BoJack’s long-simmering traumas came to a head in the penultimate episode of the series, “The View From Halfway Down.” In a surreal sequence that plays like This is Your Life meets Intervention, he attends a dinner party at which all the guests are dead, and who have either wronged or been wronged by him. Eventually, it’s revealed that this deranged fever dream is BoJack’s version of life flashing before his eyes. While he was metaphorically drowning for so long, now he’s physically drowning. As BoJack floats, passed-out and nearing death in his own pool, a mishmash of memory and oxygen-starved hallucination brings all of his history to bear in a way that underscores his conflicting feelings of guilt, confusion, and sorrow.

It’s of note that BoJack doesn’t make a conscious decision to confront his past; it’s just as the former mentor he betrayed tells him, “your brain going through what it needs to go through.” A supervisor once told me that clients must rip out the roots of trauma, otherwise the weeds will continue to sprout and choke any progress a person is attempting to make. However, in my experience, often clients have set up barriers to prevent them from accessing their traumas, because they’re just too much, man. The only way they have survived is to compartmentalize and numb whenever the feelings got too big. And while this may seem to be an effective coping skill, it is also one that is not sustainable. The way out is painful, but it’s a different kind of pain. It’s an unfamiliar pain. Most choose to stick with the devil they know rather than confront the source of their continued substance abuse. Who can blame them? Change is hard.

Yet, within his rapidly darkening mind, forced to confront his demons, BoJack does indicate willingness to change. He expresses sincere regret about his damaged relationships with both Sarah Lynn and Herb Kazzaz, and he actually experiences a genuine connection with his father. (That the latter is also Secretariat “for some reason” doesn’t make the moment less touching.) BoJack Horseman illustrates that harboring unresolved trauma can be deadly and, in doing so, brings viewers to that dark yet somehow hopeful place that’s long been a hallmark of the series. As long as we’re breathing, meaningful change is always possible.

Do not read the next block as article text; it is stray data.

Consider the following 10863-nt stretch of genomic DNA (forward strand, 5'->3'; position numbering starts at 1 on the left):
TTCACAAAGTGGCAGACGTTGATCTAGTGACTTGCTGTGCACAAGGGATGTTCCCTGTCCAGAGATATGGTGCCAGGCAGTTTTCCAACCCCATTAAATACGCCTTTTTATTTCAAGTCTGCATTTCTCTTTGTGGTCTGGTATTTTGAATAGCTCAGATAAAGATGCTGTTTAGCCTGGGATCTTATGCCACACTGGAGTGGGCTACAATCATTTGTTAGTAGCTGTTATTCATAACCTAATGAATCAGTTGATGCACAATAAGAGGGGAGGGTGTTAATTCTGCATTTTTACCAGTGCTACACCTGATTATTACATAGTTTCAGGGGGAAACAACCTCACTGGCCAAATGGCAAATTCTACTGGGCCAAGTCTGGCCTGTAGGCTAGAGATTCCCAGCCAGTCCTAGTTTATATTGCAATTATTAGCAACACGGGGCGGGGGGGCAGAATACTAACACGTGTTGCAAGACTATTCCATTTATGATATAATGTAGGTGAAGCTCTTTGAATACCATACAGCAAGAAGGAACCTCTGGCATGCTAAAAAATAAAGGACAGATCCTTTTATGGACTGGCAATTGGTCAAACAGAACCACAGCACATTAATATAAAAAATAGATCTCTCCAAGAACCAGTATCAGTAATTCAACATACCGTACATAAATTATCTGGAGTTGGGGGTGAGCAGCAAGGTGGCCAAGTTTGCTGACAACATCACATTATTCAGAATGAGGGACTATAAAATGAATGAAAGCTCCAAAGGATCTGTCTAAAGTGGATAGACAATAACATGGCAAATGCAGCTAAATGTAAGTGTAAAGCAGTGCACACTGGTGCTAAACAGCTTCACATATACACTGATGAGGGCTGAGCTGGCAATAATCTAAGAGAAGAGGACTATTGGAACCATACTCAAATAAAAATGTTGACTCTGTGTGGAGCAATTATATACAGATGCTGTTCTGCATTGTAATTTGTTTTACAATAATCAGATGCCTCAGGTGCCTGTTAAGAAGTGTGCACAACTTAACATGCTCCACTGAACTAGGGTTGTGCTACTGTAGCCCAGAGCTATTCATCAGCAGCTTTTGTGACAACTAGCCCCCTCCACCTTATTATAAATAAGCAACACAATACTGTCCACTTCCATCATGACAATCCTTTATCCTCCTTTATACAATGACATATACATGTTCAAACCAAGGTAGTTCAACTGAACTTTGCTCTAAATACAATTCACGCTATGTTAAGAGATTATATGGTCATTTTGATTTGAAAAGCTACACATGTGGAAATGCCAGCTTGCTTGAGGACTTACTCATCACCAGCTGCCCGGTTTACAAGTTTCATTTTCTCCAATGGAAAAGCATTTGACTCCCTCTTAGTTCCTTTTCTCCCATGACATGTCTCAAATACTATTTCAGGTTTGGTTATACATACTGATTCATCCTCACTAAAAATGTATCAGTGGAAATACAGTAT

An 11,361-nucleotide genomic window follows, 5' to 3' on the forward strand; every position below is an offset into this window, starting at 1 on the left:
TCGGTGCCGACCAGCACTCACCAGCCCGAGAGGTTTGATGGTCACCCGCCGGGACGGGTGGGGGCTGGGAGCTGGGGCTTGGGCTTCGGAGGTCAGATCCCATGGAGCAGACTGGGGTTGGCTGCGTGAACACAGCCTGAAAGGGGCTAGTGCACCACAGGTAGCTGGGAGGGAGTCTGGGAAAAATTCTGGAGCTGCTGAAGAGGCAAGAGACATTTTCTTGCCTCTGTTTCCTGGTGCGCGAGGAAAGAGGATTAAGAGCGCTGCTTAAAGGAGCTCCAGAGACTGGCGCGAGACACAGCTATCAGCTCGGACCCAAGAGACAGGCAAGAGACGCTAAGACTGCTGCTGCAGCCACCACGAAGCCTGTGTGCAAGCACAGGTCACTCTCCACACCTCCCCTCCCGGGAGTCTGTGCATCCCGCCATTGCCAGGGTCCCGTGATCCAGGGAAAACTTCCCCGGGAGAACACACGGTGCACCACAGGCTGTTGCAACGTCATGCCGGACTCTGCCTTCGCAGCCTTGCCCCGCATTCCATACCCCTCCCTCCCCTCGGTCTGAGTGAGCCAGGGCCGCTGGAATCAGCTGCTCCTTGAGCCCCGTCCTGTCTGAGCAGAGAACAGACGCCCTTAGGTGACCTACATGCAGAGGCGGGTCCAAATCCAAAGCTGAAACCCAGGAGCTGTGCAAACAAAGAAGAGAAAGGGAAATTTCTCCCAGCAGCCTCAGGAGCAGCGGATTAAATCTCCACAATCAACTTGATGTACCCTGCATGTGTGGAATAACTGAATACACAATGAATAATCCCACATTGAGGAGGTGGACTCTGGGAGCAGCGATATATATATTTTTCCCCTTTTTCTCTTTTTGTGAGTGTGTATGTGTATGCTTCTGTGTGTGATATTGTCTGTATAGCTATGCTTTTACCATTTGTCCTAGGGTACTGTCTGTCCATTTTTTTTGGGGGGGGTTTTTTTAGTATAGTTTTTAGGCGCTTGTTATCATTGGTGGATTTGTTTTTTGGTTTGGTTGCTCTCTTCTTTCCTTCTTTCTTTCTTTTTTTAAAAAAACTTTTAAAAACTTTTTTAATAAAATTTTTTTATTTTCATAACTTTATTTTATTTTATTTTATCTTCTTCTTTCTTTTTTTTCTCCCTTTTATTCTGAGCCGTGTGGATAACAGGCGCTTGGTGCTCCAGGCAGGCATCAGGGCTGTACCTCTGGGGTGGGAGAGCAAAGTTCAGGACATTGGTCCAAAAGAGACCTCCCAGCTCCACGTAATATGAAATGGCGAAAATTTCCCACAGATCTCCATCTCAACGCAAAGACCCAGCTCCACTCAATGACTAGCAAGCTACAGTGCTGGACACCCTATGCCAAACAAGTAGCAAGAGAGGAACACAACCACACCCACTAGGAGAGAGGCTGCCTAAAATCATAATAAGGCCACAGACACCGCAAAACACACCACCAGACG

In contrast to the immersive trauma of “The View From Halfway Down”, the series finale, “Nice While It Lasted,” reunites BoJack with the four people who made the most impact on him during this transitional period of his life. In turn, he gets a chance to reconnect with Mr. Peanutbutter, Todd, Princess Carolyn, and Diane. And, shocker, they’re all processing their own issues as well. Change can’t happen in a bubble. We all help one another. The series works to drive that point home as BoJack shares a final emotional moment with each member of his support system.

Despite the horrific things he’s done, BoJack is not beyond redemption. He returns, time and time again, to Diane Nguyen, the woman who he first felt comfortable sharing his childhood trauma with. At times, Diane and BoJack have been each other’s worst enablers, but at other times they have connected in deep, personal ways. They share a complex relationship, and the end of the series concludes on a picture-perfect note, leaving us to contemplate the wide-open future. Will they stay friends? Will BoJack relapse? The emotional generosity of the series extends right up until that final, lovely, lingering moment. It’s one in which we can imprint our greatest hopes for these two characters, but also consider the potential pitfalls that may line the road ahead. In allowing viewers this latitude, the series drives home the idea that recovery, like life, is an ongoing process in which the future is never quite clear.

In reaching out so personally and daring to tell such raw, human stories, BoJack Horseman has generously provided years of much-needed catharsis for viewers around the globe. For that, I’d like to echo Diane’s words by saying: Thank you, BoJack. Thank you for choosing to tell this story, for seeing us, and for letting us know that it’s always possible to try for a better tomorrow.